Male Pathology (Testes Penis Scrotum) Flashcards Preview

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Flashcards in Male Pathology (Testes Penis Scrotum) Deck (26):

what types of cells are located in the seminiferous tubules? what cells surround the capsule in the interstitium?

spermatogonia (germ cells) and Sertoli cells; Leydig cells


cryptorchidism: pathogenesis, increased risk for what

undescended testis (one or both) --> impaired spermatogenesis (since sperm develop best at temperatures <37 C); germ cell tumors


orchitis: pathogenesis

inflammation or infection of the testis, complicates 20% of adult mumps infections


major risk factors for testicular cancer

cryptorchidism, Klinefelter syndrome (47,XXY)


seminoma: presentation, characteristics, histology, prognosis

malignant, painless, homogenous testicular enlargement; most common testicular tumor, most common in 3rd decade, never in infancy
histology: large cells in lobules with watery cytoplasm and "fried egg" appearance
prognosis: radiosensitive, excellent prognosis


list the 4 nonseminomatous germ cell tumors of the testes

yolk sac tumor, choriocarcinoma, teratoma, embryonal carcinoma


embryonal carcinoma: presentation, characteristics, histology, lab findings, prognosis

malignant, hemorrhagic mass with necrosis (painful), most commonly mixed with other tumor types
histology: glandular/papillary
lab findings: increased hCG and normal AFP (if pure, AFP is elevated when mixed)
prognosis: worse than seminoma


yolk sac tumor: characteristics, histology, lab findings

yellow, mucinous, aggressive malignancy of the testes, most common testicular tumors in boys <3 years old
histology: Schiller-Duval bodies resemble primitive glomeruli
lab findings: increased AFP is highly characteristic


testicular teratoma: pathogenesis, characteristics, lab findings

tumor composed of mature fetal tissue derived from two or three embryonic layers; malignant in males (as opposed to females), benign in children
lab findings: AFP or hCG may be increased


choriocarcinoma: characteristics, clinical presentation, lab findings

malignant, disordered syncytiotrophoblastic and cytotrophoblastic elements; hematogenous metastases to lungs and brain (may present with "hemorrhagic stroke" due to bleeding into metastasis
may produce gynecomastia, symptoms of hyperthyroidism (hCG is structurally similar to LH, FSH, TSH)
lab finding: increased hCG


what type of testicular tumors are mostly benign?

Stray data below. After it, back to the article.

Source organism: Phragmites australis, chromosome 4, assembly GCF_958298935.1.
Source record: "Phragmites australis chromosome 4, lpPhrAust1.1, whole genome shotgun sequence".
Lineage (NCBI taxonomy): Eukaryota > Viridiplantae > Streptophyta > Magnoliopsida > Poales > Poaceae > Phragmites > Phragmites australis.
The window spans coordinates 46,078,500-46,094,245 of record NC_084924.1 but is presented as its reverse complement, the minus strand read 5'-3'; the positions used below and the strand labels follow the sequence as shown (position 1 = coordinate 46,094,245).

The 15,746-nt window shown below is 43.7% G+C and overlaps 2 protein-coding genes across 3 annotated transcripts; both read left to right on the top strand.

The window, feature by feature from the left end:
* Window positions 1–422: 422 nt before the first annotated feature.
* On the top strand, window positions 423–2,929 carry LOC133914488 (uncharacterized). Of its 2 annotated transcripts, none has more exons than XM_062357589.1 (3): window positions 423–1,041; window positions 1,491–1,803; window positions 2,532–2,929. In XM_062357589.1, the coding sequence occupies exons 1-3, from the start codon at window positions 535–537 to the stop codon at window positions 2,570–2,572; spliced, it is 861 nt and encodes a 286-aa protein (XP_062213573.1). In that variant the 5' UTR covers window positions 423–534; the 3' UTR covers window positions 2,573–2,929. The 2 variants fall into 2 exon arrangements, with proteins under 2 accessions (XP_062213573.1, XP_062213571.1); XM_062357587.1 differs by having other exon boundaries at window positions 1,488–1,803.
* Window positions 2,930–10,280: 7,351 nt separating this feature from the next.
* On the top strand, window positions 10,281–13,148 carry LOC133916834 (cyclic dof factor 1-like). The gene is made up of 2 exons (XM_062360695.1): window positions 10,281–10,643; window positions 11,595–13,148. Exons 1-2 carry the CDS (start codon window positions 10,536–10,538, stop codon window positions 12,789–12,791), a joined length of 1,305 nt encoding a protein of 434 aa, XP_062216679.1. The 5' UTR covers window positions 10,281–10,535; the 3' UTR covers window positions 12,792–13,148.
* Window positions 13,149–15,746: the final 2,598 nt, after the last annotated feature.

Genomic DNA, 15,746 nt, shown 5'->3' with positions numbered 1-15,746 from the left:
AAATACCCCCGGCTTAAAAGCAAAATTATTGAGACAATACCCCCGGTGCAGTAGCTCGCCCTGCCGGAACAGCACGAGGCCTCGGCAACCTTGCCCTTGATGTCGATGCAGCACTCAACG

non-germ cell tumors


Sertoli cell tumor: important finding

etrogen productio by the tumor can result in gynecomastia and impotence


Leydig cell tumor: clinical presentation, histology, important finding

golden brown color
histology: Reinke crystals (eosinophilic cytoplasmic inclusions)
usually produce androgens --> gynecomastia in men, precocious puberty in boys


testicular lymphoma: characteristics, histology, prognosis

most common testicular cancer in older men; not a primary cancer, arises from metastatic lymphoma to testes
histology: usually of diffuse large B cell type
prognosis: aggressive


most common cause of scrotal enlargement in adult males

varicocele (dilated veins in paminiform plexus (vein that is in the scrotum draining the testicles) due to increased venous pressure)


compare and contrast epispadius and hypospadias

epispadias: abnormal opening of penile urethra on dorsal surface of penis due to faulty positioning of genital tubercle
hypospadius: abnormal opening of penile urethra on ventral surface of penis due to failure of urethral folds to fuse


Peyronie disease: pathogenesis, association, clinical presentation, treatment

abnormal curvature of penis due to fibrous plaques within tunica albuginea; associated with erectile dysfunction; painful
treatment: consider surgical repair once curvature stabilizes


risk factors for squamous cell carcinoma of the penis

HPV, lack of circumcision


Bowen disease: what is it

precursor for squamous cell carcinoma of the penis; in penile shaft, presents as leukoplakia


erythroplasia of Queyrat: what is it

precursor for squamous cell carcinoma of the penis; cancer of glans, presents as erythroplakia


Bowenoid papulosis: what is it

precursor for squamous cell carcinoma of the penis; carcinoma in situ with no predisposition for invasion, presents as reddish papules


varicocele: pathogenesis

dilated veins in pampiniform plexus (vein that is in the scrotum draining the testicles) due to increased venous pressure; most often on left side because of increased resistance to glow from left gonadal vein drainage into left renal vein; can cause infertility due to increase temeprature; "bag of worms" on palpation


diagnosis of varicocele

ultrasound with Doppler


if scrotal enlargement does not transilluminate, what are the differential diagnoses?

varicocele or testicular cancer


most common cause of scrotal enlargement



congenital hydrocele: pathogenesis

incomplete obliteration of processus vaginalis